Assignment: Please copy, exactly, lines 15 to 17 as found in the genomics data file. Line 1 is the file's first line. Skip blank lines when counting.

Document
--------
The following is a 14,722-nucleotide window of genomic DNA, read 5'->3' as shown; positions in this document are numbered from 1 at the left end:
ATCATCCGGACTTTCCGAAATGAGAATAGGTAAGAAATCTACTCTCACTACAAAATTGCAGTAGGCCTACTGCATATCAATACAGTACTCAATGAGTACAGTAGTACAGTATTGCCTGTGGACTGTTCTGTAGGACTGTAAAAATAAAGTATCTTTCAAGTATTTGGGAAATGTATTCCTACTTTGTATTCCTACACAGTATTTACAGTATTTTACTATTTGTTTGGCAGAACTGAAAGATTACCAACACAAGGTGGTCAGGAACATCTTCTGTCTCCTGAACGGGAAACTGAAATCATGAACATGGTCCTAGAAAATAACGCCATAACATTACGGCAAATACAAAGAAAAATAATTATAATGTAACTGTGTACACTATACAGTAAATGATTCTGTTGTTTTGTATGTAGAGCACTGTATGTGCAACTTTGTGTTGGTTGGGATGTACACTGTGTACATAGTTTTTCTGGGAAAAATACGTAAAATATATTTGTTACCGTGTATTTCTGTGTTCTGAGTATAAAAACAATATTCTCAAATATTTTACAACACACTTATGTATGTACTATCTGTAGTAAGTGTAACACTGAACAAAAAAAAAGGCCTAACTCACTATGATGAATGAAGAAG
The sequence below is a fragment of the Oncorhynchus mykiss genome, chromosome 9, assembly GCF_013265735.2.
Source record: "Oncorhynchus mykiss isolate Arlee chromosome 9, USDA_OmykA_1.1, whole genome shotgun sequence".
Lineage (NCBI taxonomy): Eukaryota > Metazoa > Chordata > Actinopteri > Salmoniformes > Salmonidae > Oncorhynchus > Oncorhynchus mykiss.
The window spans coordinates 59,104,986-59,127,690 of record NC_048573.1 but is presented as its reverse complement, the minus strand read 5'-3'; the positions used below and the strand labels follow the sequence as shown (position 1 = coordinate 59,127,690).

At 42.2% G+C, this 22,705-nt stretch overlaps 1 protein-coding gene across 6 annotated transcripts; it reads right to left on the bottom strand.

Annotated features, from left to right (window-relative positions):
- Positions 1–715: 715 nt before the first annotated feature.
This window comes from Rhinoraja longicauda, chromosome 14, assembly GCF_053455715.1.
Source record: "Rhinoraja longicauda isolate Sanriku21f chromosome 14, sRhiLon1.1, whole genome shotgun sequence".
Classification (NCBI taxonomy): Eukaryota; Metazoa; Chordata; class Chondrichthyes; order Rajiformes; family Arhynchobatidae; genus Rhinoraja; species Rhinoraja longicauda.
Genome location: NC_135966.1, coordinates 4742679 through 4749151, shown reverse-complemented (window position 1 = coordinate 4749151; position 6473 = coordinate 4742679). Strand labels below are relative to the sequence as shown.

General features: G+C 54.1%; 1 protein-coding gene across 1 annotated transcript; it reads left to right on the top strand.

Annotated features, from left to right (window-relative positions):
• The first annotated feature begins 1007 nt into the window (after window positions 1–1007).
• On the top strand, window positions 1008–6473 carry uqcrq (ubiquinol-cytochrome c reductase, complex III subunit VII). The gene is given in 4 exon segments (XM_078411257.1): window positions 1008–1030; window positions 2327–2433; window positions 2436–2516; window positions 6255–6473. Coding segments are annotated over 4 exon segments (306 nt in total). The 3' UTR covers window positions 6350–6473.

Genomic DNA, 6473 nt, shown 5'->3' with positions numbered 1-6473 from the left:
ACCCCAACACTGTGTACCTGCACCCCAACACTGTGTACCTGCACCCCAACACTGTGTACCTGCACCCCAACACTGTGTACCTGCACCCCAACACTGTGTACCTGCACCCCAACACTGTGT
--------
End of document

Annotated features, from left to right (window-relative positions):
• The first annotated feature begins 1007 nt into the window (after window positions 1–1007).
• On the top strand, window positions 1008–6473 carry uqcrq (ubiquinol-cytochrome c reductase, complex III subunit VII). The gene is given in 4 exon segments (XM_078411257.1): window positions 1008–1030; window positions 2327–2433; window positions 2436–2516; window positions 6255–6473. Coding segments are annotated over 4 exon segments (306 nt in total). The 3' UTR covers window positions 6350–6473.